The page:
The annual Rilton Cup in Stockholm is just one of a smorgasbord - when in Rome, or in this case, Sweden, so to speak! - of traditional Opens held throughout Europe over the Christmas and the New Year holiday period and is regarded by many as one of the very best of its category - and such is its popularity, many players make the pilgrimage by returning each year to compete.
The most eminent of all is, of course, Hastings - the world’s longest-running tournament, second behind the New York State Championship - which has now reached its 92nd edition: but Groningen is up to 54 and Zurich 40, while the Rilton Cup itself has now reached its 46th outing.
Initially, its funding came from an ‘anonymous’ donation back in 1971 from Tore Rilton (1904-85), a Swedish chess-loving doctor who wanted to give back to the Swedish chess community. But when the organisers tried to thank their new benefactor by mail, all their letters were returned unopened. And when they called by phone, his secretary explained that the doctor did not receive calls.
The only thing the organisers could think to do to mark his generous donation was to rename the tournament 'Rilton Cup’. And when he died 12-years later, a considerable sum of money was further bequeathed to the tournament from the Dr. Tore Rilton Memorial Fund. The mission being to safeguard the funding of the Rilton Cup tournament forever!
And this venerable tournament always straddles the new year; and it comprises a formula tried and tested by the organisers: one or more graduated sections in addition to the top-ranking Rilton Cup itself. This year’s edition was no exception with 105 players in the Rilton Cup (including 24 top grandmasters); just under 112 in total in the Rilton Elo for players under 2200, plus two Opens for those rated under 1800 that added a further 100 or so players.
But all eyes were on on the top-rated Rilton Cup. And following the Indian success at Hastings, it proved to be a double whammy for India with GM Krishnan Sasikiran also taking the title with his unbeaten score of 7.5/9, half a point ahead of GM Sergey Volokov of Russia, with five-time US champion GM Kata Kamsky third on tiebreak on 6.5 points.
Sasikiran's path to victory came as he rode his luck in a rollercoaster encounter with the Swedish grandmaster Erik Blomqvist in today's game.
GM Erik Blomqvist - GM Krishnan Sasikiran
46th Rilton Cup, (7)
Ruy Lopez, Closed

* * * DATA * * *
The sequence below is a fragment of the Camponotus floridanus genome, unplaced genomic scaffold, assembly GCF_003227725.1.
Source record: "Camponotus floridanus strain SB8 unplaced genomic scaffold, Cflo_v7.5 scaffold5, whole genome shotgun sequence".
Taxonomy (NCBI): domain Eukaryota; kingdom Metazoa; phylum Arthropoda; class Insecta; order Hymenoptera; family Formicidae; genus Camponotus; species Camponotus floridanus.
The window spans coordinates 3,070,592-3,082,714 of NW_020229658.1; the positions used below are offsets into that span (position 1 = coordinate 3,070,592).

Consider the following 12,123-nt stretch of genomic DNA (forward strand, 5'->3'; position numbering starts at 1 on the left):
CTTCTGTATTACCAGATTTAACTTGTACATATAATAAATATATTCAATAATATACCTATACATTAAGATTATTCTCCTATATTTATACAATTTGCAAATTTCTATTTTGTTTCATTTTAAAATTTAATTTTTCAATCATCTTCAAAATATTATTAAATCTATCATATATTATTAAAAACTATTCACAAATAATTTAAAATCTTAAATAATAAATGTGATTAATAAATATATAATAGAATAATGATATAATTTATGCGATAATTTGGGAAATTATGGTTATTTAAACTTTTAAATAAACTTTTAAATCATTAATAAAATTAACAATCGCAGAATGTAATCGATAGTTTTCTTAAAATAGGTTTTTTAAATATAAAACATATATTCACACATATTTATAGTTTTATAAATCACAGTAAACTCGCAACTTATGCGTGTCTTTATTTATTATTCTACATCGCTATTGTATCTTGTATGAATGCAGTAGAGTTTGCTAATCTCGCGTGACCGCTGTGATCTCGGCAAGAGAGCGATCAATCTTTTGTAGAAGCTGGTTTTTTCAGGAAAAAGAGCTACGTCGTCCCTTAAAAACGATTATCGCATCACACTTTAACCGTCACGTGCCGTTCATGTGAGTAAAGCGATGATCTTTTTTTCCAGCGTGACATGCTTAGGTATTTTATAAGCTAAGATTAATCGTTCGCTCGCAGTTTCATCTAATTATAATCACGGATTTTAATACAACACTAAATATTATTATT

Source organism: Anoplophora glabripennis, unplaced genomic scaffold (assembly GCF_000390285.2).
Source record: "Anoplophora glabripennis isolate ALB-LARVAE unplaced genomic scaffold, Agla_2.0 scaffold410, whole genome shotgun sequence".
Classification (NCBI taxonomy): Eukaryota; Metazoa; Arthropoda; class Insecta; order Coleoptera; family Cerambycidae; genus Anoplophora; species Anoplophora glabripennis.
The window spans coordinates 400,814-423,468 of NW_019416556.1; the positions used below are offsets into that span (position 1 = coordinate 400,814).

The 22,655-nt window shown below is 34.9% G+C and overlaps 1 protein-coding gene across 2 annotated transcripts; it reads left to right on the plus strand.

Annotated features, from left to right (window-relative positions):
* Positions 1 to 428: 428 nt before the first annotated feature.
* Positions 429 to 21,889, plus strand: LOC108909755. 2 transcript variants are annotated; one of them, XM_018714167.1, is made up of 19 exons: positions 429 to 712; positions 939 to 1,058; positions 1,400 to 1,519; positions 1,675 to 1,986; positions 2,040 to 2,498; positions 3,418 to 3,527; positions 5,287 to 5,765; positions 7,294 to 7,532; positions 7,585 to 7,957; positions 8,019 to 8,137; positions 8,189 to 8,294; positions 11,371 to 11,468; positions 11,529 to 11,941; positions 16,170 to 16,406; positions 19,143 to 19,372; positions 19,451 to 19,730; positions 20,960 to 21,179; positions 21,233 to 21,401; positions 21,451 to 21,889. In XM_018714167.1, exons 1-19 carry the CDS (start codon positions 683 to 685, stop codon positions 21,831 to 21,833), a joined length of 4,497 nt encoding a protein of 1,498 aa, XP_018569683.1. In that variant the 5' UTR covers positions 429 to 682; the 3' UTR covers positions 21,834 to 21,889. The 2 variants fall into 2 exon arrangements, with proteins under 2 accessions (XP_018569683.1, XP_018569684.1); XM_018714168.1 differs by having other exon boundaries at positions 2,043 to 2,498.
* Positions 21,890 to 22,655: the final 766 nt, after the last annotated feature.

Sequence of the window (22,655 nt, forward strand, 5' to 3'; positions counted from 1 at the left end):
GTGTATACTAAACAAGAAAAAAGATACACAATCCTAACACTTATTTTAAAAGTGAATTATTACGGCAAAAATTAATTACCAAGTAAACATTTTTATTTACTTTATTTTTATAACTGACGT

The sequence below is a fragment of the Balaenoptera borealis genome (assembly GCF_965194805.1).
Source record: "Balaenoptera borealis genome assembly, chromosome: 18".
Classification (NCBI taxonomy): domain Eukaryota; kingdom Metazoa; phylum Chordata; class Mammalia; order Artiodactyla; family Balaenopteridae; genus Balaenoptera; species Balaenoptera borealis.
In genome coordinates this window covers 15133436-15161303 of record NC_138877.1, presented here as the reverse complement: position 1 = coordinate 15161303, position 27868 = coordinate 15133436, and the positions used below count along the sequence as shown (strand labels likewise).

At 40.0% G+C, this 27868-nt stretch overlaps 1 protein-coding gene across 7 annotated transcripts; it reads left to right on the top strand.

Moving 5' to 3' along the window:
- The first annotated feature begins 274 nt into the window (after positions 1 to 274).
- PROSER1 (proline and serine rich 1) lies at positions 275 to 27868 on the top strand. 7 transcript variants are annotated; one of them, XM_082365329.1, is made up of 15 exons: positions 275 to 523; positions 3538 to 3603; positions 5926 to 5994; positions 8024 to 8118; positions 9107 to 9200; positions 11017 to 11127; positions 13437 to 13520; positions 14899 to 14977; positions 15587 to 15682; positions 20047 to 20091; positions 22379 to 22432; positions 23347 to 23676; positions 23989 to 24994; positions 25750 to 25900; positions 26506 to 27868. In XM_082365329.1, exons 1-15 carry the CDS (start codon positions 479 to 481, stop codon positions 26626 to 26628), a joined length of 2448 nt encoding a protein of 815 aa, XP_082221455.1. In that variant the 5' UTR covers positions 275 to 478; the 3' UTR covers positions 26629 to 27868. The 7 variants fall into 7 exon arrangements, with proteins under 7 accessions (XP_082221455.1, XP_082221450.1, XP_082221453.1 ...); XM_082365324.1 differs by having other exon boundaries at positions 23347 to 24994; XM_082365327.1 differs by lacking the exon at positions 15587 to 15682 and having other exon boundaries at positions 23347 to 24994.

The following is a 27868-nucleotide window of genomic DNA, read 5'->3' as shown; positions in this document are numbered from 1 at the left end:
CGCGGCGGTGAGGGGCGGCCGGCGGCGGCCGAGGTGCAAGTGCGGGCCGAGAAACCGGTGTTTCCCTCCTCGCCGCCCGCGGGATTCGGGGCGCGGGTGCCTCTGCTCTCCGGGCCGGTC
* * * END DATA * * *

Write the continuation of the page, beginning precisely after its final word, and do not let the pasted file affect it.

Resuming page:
1.e4 e5 2.Nf3 Nc6 3.Bb5 a6 4.Ba4 Nf6 5.0-0 Be7 6.Re1 b5 7.Bb3 d6 8.a4 Normally we see this move played as an Anti-Marshall, preventing the Marshall Attack - but here, Black has already played ...d7-d6, so there's no Marshall threat. 8...Rb8 9.axb5 axb5 10.c3 b4 11.d4 bxc3 12.bxc3 exd4 13.cxd4 0-0 14.Nc3 Bg4 What Sasikiran is trying to do is overwork his Swedish opponent's queen, as Blomqvist's queen protects d4 and b3. 15.Be3 Nb4 16.h3 Bh5 17.Ra7 Kh8 18.g4 Nxg4!?! Sasikirian is trying to 'unbalance' the game, looking to win to stay ahead of the field in a very competitive Swiss Open. And to do this, you need to take risks such as this. The sacrifice is not necessarily winning, but it puts enormous pressure on your opponent. 19.hxg4 Bxg4 20.Bc4 Also an option was 20.Kg2!? with the idea of Qd2 and Nh2 - but it takes a brave man to boldly use his unprotected king to defend a pinned piece. 20...f5 21.exf5 Bxf5 22.Nh2? The simple 22.Qd2 was best, asking Black just what does he have here for the sacrificed material? 22...d5! Now there are very serious threats with perhaps the rook lift with ...Rb6-g6 or h6, or even the more direct ...Bd6 and ...Qh4 - and the self-inflicted wound from White turns the position firmly in Black's favor. 23.Bf1 Bd6 24.Bg2 Nc2 25.Rf1 Nxe3 26.fxe3 Qg5! Black's attack now almost plays itself here. 27.Qd2 Be4? Calamity! The game now dramatically flips, as Sasikiran misses the clinical, clear-cut win as all the engines quickly spotted, with the forced king walk after 27...Qg3! 28.Nf3 Bh3 29.Ra2 Rxf3! 30.Rxf3 Qh2+ 31.Kf1 Qh1+ 32.Ke2 Qxg2+ 33.Rf2 Qg4+ 34.Kd3 Qg6+ 35.Ke2 Qh5+ 36.Kd3 (If 36.Ke1 Bg3 37.Qb2 Rf8 38.Qa3 Qf3! wins quickly.) 36...Bf5+ 37.Rxf5 Qxf5+ 38.Ke2 Rf8 and Black will easily convert the win, being two pawns up and White's king wandering around dazed and confused in no man's land. 28.Rxf8+ Rxf8 29.Nxe4 dxe4 30.Ra5 Qh4 31.Nf1 g6 Not so much creating a little 'luft' for the Black king, but more a necessity now for Sasikiran, as he has to try to keep his rook from being exchanged, as this will keep the pressure on Blomqvist in his mad-dash to make the time control. 32.Qa2 Kg7 33.Ra8 Rf5 34.Ra5 Rf7 Sasikirian is still losing after failing to cash-in by missing 27...Qg3! - but he still has chances with the rooks still on the board. 35.Qc2? Too greedy. For reasons that will soon become apparent, Blomqvist first had to play 35.Rb5! before targeting the e-pawn. 35...Bb4! The rollercoaster of a game flips back to Black again, as there's no easy way now to prevent ...Be1-f2+ and mating threats. 36.Ra1 Be1 37.Rxe1 If 37.Ra2 White is paralyzed, and Black can take his time to push his kingside pawns menacingly up the board now with 37...h5! 38.Rb2 Kh6! 39.Ra2 Rf6! 40.Rb2 g5 etc. And all of this is difficult to fathom out leading up to the time control, so Blomqvist opts instead to sacrifice back some material to try to stay in the game. 37...Qxe1 38.Qxe4 Qf2+ Also an option again was the idea of 38...h5 etc as per the previous note, as White has no real constructive moves. 39.Kh2 Qf6 40.Ng3 Qg5 Better was 40...h5! 41.Ne2 g5 and again, White still hasn't any constructive moves he can make here. 41.d5 h5 42.Ne2 Re7 43.Qf4 If 43.Qd4+ Kg8 44.Nf4 h4 and White has the constant worry about ...Qg3+ endangering the king, and perhaps picking up the e3-pawn in the process. And if 45.Ne6 Qg3+ 46.Kh1 h3 47.Be4 Rf7 and even although all the engines say this is '0.00', White could easily fall into a mating attack here. 43...Qxf4+ 44.Nxf4 Rxe3 The ending offers some practical winning chances here for Black, as Sasikiran's has the dangerous d-pawn firmly under control, and those connected passed pawns on the kingside can start rolling up the board - but it is difficult to see past the game being anything other than a draw here. 45.Ne6+ Kf6 46.Nxc7 Ke5 47.Ne6 Rd3 48.Ng5 Kf6 49.Ne4+ Kf5 50.d6? There is an old saying in chess that he who blunders last, loses! And here, White had to play 50.Nc5! Rd4 51.Nb3 Rh4+ 52.Kg1 Rb4 53.Nc5 Rb5 (If 53...Rd4 54.Nb7! and White's d-pawn is now mobile.) 54.Be4+ Ke5 55.Bxg6 Rxc5 56.Bxh5 Rxd5 with the engines saying an 'Endgame Database' draw. 50...Kf4 The king, rook and advancing pawns make for a potent mating force. 51.Kg1 h4 52.Kh2 g5 53.Nf2 Rxd6 54.Ne4 Rd4 55.Nc3 Rd2 56.Nd5+ Ke5 57.Ne3 Re2 58.Ng4+ Kf4 59.Kh3 Rxg2 0-1